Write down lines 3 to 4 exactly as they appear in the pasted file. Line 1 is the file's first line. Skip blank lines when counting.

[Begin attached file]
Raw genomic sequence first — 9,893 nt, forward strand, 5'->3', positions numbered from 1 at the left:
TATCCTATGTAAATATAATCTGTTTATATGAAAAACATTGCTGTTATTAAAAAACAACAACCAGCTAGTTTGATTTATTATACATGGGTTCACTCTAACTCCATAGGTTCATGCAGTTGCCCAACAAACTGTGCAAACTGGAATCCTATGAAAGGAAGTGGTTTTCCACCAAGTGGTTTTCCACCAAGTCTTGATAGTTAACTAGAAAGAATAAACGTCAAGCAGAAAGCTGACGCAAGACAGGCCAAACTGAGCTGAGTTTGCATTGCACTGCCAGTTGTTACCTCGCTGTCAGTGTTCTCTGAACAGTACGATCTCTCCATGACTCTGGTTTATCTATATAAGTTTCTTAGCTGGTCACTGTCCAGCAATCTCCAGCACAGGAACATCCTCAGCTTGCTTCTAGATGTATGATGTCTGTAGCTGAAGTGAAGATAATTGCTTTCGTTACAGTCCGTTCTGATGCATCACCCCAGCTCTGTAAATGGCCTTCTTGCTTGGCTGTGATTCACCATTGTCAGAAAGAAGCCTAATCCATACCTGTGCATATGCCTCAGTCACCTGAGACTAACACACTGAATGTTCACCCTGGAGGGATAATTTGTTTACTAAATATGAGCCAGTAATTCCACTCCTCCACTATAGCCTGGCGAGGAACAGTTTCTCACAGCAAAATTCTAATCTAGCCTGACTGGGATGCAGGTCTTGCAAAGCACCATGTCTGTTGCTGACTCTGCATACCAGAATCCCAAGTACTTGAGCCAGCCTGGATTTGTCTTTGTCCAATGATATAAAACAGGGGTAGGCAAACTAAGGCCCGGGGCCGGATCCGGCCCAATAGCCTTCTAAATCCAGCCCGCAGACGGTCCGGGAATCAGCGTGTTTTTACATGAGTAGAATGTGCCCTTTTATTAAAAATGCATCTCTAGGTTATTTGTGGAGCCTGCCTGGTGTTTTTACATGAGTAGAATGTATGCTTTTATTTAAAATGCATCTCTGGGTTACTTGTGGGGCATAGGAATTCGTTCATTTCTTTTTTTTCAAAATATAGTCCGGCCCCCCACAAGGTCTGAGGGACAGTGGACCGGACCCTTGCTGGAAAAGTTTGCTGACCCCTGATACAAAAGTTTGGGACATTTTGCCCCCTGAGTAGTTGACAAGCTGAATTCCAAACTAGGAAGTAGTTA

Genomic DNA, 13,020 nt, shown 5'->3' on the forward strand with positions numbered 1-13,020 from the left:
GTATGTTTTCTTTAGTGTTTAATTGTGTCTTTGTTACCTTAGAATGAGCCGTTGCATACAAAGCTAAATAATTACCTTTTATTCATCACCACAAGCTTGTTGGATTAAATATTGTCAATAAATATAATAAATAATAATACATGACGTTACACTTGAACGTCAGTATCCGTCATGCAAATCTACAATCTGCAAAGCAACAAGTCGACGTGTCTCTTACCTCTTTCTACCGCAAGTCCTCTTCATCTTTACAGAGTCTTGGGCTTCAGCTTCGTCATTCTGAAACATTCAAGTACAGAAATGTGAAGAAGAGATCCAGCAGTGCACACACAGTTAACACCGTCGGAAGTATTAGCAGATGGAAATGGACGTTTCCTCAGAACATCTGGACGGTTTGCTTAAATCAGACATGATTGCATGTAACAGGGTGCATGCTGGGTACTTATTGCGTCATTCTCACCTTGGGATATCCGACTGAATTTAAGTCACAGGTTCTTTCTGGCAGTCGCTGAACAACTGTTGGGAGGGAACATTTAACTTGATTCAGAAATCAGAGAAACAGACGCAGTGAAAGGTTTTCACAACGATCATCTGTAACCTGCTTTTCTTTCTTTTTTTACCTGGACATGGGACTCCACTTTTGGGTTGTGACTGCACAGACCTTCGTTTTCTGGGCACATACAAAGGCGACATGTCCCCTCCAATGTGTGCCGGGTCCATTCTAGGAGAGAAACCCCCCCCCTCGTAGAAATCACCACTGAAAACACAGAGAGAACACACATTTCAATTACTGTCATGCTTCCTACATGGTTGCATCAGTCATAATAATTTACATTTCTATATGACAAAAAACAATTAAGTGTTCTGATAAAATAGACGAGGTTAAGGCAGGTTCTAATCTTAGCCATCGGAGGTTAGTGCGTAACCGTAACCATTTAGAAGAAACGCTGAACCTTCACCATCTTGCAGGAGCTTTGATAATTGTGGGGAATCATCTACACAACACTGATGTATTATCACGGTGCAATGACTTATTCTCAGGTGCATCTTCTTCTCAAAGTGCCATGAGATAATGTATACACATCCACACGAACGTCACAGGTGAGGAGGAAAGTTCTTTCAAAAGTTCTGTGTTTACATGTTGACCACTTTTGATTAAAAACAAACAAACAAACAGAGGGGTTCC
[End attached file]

Genomic DNA, 13,020 nt, shown 5'->3' on the forward strand with positions numbered 1-13,020 from the left:
GTATGTTTTCTTTAGTGTTTAATTGTGTCTTTGTTACCTTAGAATGAGCCGTTGCATACAAAGCTAAATAATTACCTTTTATTCATCACCACAAGCTTGTTGGATTAAATATTGTCAATAAATATAATAAATAATAATACATGACGTTACACTTGAACGTCAGTATCCGTCATGCAAATCTACAATCTGCAAAGCAACAAGTCGACGTGTCTCTTACCTCTTTCTACCGCAAGTCCTCTTCATCTTTACAGAGTCTTGGGCTTCAGCTTCGTCATTCTGAAACATTCAAGTACAGAAATGTGAAGAAGAGATCCAGCAGTGCACACACAGTTAACACCGTCGGAAGTATTAGCAGATGGAAATGGACGTTTCCTCAGAACATCTGGACGGTTTGCTTAAATCAGACATGATTGCATGTAACAGGGTGCATGCTGGGTACTTATTGCGTCATTCTCACCTTGGGATATCCGACTGAATTTAAGTCACAGGTTCTTTCTGGCAGTCGCTGAACAACTGTTGGGAGGGAACATTTAACTTGATTCAGAAATCAGAGAAACAGACGCAGTGAAAGGTTTTCACAACGATCATCTGTAACCTGCTTTTCTTTCTTTTTTTACCTGGACATGGGACTCCACTTTTGGGTTGTGACTGCACAGACCTTCGTTTTCTGGGCACATACAAAGGCGACATGTCCCCTCCAATGTGTGCCGGGTCCATTCTAGGAGAGAAACCCCCCCCCTCGTAGAAATCACCACTGAAAACACAGAGAGAACACACATTTCAATTACTGTCATGCTTCCTACATGGTTGCATCAGTCATAATAATTTACATTTCTATATGACAAAAAACAATTAAGTGTTCTGATAAAATAGACGAGGTTAAGGCAGGTTCTAATCTTAGCCATCGGAGGTTAGTGCGTAACCGTAACCATTTAGAAGAAACGCTGAACCTTCACCATCTTGCAGGAGCTTTGATAATTGTGGGGAATCATCTACACAACACTGATGTATTATCACGGTGCAATGACTTATTCTCAGGTGCATCTTCTTCTCAAAGTGCCATGAGATAATGTATACACATCCACACGAACGTCACAGGTGAGGAGGAAAGTTCTTTCAAAAGTTCTGTGTTTACATGTTGACCACTTTTGATTAAAAACAAACAAACAAACAGAGGGGTTCC